When even Nataraj’s neighbours complain to him about the unsanitary conditions of the neighbourhood, he requests Vasu to find a new house for himself. The taxidermist treats this as an insult and sues him for harassing him and trying to evict him by unlawful means. The timely help from his clients, an old lawyer, his ability to prolong a case beyond the wildest dream of a litigant, saves Nataraj from the clutches of the law. Soon after Vasu starts bringing Rangi, a notorious dancing woman and some other women like her, to his room, to the great nuisance of all concerned. But Vasu cares too hoots for their feelings.
The crisis, however, comes to a head when the pitiless taxidermist threatens to kill Kumar, a temple elephant who is to be taken in a festival procession organized to celebrate the poet’s completion of his religious epic on God Krishna. Nataraj is very fond of the elephant, Kumar. He becomes naturally upset the moment he learns from Rangi that Vasu intends shooting it on the night of the proposed procession. Nataraj immediately posts the wicked intentions of Vasu to his friend, the poet, the lawyer, and other important people of the town. The matter is reported to the police authorities but they express their inability to take any action against him until the crime has been actually committed.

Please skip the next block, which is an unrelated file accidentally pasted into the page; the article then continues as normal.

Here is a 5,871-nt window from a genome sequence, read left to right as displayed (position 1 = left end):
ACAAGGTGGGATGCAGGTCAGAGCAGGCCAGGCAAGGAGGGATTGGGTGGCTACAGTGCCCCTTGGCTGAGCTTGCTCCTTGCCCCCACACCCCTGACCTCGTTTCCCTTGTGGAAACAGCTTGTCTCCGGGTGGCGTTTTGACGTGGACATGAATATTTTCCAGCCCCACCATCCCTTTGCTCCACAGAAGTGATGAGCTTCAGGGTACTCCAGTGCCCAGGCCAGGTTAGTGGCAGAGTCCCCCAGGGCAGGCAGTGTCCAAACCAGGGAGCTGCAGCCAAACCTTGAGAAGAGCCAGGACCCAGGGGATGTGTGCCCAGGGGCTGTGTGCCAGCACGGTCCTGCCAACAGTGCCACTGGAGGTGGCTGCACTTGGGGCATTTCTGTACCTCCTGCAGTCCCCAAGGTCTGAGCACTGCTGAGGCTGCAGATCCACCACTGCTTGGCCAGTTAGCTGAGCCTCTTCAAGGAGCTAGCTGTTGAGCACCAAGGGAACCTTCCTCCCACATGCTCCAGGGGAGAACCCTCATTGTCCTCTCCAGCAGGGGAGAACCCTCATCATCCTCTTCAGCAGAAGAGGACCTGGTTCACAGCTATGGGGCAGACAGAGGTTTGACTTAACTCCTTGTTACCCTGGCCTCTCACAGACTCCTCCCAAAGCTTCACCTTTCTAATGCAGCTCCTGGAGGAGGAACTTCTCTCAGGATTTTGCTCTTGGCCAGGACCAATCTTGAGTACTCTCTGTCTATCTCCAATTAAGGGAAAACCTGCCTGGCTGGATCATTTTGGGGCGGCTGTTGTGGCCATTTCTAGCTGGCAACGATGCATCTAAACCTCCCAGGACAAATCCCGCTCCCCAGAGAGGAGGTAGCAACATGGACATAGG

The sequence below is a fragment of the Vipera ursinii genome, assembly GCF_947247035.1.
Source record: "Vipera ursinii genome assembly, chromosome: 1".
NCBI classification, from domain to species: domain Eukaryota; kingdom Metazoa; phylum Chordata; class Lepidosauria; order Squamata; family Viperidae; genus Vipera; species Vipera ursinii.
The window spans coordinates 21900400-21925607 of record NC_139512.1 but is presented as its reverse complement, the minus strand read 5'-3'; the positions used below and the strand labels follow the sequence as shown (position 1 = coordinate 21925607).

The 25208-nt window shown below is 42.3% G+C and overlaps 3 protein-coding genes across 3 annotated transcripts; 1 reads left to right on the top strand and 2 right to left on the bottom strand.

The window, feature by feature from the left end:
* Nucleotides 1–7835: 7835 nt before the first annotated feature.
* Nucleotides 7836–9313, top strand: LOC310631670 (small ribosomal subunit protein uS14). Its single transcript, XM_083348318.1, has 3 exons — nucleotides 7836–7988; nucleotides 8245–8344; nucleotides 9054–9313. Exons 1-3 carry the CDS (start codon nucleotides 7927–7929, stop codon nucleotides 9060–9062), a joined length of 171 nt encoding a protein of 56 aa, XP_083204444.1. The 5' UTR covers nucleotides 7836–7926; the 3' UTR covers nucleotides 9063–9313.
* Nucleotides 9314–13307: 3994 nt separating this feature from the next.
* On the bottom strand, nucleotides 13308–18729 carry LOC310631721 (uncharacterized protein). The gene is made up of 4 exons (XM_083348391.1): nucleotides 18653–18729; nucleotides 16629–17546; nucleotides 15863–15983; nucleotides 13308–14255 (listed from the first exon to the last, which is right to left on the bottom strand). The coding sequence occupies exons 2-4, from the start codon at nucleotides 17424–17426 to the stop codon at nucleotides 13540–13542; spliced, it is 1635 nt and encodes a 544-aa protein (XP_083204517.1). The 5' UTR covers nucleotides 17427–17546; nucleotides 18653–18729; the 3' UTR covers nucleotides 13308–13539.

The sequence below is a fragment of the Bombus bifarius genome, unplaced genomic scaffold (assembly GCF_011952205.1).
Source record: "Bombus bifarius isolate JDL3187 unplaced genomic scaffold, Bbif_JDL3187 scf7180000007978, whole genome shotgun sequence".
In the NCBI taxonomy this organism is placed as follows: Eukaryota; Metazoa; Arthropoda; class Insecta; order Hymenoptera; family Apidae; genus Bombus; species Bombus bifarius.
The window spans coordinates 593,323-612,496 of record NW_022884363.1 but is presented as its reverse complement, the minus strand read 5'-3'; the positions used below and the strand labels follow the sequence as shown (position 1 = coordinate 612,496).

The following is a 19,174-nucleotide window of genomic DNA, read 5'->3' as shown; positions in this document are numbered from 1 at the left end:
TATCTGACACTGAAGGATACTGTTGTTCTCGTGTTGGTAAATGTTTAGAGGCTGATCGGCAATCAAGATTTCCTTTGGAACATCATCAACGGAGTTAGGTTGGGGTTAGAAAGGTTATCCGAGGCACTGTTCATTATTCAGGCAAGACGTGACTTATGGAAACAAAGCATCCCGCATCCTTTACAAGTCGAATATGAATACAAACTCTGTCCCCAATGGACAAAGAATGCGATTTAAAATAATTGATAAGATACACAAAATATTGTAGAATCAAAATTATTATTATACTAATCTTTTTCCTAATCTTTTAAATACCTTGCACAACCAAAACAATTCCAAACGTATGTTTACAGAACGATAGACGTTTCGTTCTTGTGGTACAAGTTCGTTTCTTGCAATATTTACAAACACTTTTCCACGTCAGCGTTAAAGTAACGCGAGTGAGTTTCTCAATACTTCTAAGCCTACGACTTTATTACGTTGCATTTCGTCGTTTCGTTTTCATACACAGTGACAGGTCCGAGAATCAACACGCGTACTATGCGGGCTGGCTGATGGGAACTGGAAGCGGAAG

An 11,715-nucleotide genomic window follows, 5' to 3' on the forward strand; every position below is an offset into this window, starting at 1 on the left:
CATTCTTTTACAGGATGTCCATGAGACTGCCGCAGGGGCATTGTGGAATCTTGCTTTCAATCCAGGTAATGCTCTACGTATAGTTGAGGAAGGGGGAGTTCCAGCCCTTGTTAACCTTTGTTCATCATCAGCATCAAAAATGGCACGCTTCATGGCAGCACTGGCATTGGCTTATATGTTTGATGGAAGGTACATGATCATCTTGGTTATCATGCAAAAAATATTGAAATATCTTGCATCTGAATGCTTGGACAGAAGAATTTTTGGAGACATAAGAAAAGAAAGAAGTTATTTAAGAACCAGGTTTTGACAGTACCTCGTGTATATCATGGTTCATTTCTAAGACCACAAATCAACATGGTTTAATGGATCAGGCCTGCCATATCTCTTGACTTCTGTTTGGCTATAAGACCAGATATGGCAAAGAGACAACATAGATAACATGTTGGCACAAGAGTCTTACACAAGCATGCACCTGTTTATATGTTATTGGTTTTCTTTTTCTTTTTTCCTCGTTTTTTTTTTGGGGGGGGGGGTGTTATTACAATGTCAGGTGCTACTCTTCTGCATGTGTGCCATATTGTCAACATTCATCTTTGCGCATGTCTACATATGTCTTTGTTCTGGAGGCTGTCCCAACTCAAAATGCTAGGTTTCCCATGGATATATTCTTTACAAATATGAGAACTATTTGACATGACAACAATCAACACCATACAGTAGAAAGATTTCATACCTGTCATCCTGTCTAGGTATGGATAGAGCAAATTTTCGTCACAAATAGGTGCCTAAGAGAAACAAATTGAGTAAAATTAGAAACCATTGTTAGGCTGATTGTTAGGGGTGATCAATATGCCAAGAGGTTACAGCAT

The very thought of the temple-elephant, Kumar’s murder, drives Nataraj crazy. Even while compelled to stay in his house owing to the agitated condition of his mind, he constantly thinks of the danger awaiting Kumar. As the procession passes in front of the printing press, his heart begins to beat pit a pat with fear. He is afraid of hearing the fateful gun shots and cries of panic-stricken people. He is surprised when the procession passes away without any untoward incident.
Freed from a nagging worry, Nataraj goes to his office in the morning. To his utter shock and dismay, he learns that Vasu, the taxidermist is dead. The police authorities of the town soon start investigations. Murder is suspected; Nataraj, his friends, and Rangi, the temple dancer, are interrogated by the police.
From the medical report it is gathered that Vasu had died of a concussion received on his right forehead from a blunt instrument. When the police fail to find any clue of the culprit, the matter is dropped. Rangi later tells them that while striking a mosquito that settled on his forehead, Vasu slapped his temple and died instantaneously. He thus died of his own hammer-fist.
The novel has a well-knit plot and a fine gallery of vivid, life-like characters. The character of Vasu, the central figure is a masterpiece. The narration is enlivened by Narayan’s comic vision which very often and mingles with pathos.